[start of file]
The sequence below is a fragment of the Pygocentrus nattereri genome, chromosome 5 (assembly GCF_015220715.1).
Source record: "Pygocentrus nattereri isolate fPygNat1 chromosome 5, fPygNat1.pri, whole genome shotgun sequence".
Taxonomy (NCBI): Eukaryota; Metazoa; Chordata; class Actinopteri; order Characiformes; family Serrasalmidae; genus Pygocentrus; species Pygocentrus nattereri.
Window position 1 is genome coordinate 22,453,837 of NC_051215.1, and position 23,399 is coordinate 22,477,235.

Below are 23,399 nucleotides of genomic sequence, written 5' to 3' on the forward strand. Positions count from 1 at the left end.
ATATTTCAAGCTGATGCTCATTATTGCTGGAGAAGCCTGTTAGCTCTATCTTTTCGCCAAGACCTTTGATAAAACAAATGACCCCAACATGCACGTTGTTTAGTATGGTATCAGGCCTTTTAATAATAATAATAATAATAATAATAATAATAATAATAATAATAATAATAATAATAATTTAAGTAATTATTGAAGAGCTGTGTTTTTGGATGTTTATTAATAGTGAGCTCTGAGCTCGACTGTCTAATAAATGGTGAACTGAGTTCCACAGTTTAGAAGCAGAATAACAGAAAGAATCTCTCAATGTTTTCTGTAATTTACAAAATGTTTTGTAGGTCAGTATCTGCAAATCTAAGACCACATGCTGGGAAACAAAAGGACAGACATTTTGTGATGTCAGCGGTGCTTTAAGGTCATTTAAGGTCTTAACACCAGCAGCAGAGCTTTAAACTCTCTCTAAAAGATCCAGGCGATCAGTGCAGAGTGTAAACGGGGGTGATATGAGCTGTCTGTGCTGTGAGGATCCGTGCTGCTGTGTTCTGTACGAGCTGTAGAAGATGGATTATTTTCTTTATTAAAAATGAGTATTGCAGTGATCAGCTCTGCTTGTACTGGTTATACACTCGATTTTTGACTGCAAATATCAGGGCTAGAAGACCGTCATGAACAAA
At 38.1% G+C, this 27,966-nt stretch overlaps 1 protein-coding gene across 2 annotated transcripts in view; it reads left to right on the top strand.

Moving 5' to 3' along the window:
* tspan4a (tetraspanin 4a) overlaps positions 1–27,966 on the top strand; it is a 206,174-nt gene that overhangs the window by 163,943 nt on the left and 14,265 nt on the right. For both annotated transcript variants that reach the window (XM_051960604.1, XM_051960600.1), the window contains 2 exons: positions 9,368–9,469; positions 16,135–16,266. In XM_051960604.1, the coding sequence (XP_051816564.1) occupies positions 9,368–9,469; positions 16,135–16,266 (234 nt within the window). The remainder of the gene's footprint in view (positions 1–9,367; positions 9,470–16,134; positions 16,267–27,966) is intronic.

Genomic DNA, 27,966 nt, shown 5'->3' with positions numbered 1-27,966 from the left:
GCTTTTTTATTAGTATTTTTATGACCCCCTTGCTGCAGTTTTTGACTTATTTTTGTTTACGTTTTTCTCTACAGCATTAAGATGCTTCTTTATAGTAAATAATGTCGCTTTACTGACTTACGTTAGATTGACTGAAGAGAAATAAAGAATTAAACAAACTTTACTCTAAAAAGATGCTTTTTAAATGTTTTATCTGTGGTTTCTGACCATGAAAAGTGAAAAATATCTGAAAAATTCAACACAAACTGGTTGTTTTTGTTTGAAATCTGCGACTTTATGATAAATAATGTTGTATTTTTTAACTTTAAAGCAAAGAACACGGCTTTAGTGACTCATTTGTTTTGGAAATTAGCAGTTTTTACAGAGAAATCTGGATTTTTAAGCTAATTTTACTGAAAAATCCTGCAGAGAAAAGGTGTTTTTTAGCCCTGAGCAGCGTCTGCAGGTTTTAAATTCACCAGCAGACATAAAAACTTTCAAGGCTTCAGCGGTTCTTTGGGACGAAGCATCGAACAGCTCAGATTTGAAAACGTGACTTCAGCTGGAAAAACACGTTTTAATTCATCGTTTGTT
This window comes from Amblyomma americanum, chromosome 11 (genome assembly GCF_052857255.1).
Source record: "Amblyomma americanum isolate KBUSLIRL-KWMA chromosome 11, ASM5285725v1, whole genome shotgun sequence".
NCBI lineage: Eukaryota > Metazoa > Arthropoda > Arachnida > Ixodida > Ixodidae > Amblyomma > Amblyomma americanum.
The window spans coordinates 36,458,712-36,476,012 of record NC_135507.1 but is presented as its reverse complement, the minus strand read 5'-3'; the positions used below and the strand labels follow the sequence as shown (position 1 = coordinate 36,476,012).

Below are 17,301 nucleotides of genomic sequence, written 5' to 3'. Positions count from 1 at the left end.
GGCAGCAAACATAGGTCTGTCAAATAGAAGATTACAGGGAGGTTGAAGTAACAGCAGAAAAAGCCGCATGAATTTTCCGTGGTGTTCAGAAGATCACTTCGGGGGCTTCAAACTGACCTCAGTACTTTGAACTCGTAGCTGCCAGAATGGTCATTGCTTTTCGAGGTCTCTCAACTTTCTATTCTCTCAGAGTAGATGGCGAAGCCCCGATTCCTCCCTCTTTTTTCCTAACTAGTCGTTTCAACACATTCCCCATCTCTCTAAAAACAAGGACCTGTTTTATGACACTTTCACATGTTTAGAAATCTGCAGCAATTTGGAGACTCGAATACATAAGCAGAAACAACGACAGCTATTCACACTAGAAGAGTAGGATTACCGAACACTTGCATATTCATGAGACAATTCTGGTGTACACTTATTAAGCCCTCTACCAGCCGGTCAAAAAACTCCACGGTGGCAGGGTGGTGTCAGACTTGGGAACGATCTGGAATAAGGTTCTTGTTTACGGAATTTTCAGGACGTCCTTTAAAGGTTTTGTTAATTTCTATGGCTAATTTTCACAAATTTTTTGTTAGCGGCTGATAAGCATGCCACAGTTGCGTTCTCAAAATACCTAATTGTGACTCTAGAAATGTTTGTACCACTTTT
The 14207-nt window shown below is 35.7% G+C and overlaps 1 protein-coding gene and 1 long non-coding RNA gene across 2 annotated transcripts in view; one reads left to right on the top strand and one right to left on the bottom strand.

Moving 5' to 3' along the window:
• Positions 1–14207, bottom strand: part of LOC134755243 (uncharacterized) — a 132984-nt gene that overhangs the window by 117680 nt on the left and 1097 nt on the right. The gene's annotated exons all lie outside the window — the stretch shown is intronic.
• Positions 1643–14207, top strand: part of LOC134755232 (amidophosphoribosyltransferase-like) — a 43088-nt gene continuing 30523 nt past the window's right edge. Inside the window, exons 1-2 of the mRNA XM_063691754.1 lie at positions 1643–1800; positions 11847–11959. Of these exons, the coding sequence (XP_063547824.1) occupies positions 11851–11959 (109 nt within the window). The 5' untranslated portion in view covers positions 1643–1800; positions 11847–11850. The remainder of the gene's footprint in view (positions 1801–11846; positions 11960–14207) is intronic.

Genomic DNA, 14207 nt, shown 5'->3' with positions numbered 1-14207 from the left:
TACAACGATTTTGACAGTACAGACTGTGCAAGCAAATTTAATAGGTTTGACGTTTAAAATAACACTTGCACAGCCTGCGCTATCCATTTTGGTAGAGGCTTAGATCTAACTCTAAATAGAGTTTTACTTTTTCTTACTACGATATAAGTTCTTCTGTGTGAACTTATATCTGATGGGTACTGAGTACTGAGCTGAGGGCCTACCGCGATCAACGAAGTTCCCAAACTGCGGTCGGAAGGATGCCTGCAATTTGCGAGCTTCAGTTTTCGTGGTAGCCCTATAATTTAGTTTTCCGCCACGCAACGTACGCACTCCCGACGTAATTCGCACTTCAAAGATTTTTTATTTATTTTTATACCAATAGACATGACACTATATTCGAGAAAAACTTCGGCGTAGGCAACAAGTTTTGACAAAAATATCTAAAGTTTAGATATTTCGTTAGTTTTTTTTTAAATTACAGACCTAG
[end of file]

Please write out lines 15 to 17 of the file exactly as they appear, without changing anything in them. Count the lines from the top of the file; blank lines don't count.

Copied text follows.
The window spans coordinates 36,458,712-36,476,012 of record NC_135507.1 but is presented as its reverse complement, the minus strand read 5'-3'; the positions used below and the strand labels follow the sequence as shown (position 1 = coordinate 36,476,012).

Below are 17,301 nucleotides of genomic sequence, written 5' to 3'. Positions count from 1 at the left end.
GGCAGCAAACATAGGTCTGTCAAATAGAAGATTACAGGGAGGTTGAAGTAACAGCAGAAAAAGCCGCATGAATTTTCCGTGGTGTTCAGAAGATCACTTCGGGGGCTTCAAACTGACCTCAGTACTTTGAACTCGTAGCTGCCAGAATGGTCATTGCTTTTCGAGGTCTCTCAACTTTCTATTCTCTCAGAGTAGATGGCGAAGCCCCGATTCCTCCCTCTTTTTTCCTAACTAGTCGTTTCAACACATTCCCCATCTCTCTAAAAACAAGGACCTGTTTTATGACACTTTCACATGTTTAGAAATCTGCAGCAATTTGGAGACTCGAATACATAAGCAGAAACAACGACAGCTATTCACACTAGAAGAGTAGGATTACCGAACACTTGCATATTCATGAGACAATTCTGGTGTACACTTATTAAGCCCTCTACCAGCCGGTCAAAAAACTCCACGGTGGCAGGGTGGTGTCAGACTTGGGAACGATCTGGAATAAGGTTCTTGTTTACGGAATTTTCAGGACGTCCTTTAAAGGTTTTGTTAATTTCTATGGCTAATTTTCACAAATTTTTTGTTAGCGGCTGATAAGCATGCCACAGTTGCGTTCTCAAAATACCTAATTGTGACTCTAGAAATGTTTGTACCACTTTT